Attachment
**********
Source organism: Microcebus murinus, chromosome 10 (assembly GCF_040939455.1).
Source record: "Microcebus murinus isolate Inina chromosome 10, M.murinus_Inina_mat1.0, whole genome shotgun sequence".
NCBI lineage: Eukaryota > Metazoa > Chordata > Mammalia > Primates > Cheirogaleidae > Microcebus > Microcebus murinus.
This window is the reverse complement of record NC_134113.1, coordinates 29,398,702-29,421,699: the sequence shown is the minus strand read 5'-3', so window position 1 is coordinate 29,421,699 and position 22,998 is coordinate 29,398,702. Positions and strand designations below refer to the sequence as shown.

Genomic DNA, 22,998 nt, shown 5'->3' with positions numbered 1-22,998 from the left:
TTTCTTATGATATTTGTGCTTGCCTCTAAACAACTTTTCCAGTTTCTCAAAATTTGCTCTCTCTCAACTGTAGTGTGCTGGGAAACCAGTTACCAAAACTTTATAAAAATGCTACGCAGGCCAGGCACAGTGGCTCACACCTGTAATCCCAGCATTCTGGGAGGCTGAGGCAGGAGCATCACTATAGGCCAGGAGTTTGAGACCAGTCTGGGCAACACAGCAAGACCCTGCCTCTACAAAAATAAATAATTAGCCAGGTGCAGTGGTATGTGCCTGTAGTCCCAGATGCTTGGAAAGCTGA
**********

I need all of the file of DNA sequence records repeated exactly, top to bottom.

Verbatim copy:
Source organism: Microcebus murinus, chromosome 10 (assembly GCF_040939455.1).
Source record: "Microcebus murinus isolate Inina chromosome 10, M.murinus_Inina_mat1.0, whole genome shotgun sequence".
NCBI lineage: Eukaryota > Metazoa > Chordata > Mammalia > Primates > Cheirogaleidae > Microcebus > Microcebus murinus.
This window is the reverse complement of record NC_134113.1, coordinates 29,398,702-29,421,699: the sequence shown is the minus strand read 5'-3', so window position 1 is coordinate 29,421,699 and position 22,998 is coordinate 29,398,702. Positions and strand designations below refer to the sequence as shown.

Genomic DNA, 22,998 nt, shown 5'->3' with positions numbered 1-22,998 from the left:
TTTCTTATGATATTTGTGCTTGCCTCTAAACAACTTTTCCAGTTTCTCAAAATTTGCTCTCTCTCAACTGTAGTGTGCTGGGAAACCAGTTACCAAAACTTTATAAAAATGCTACGCAGGCCAGGCACAGTGGCTCACACCTGTAATCCCAGCATTCTGGGAGGCTGAGGCAGGAGCATCACTATAGGCCAGGAGTTTGAGACCAGTCTGGGCAACACAGCAAGACCCTGCCTCTACAAAAATAAATAATTAGCCAGGTGCAGTGGTATGTGCCTGTAGTCCCAGATGCTTGGAAAGCTGA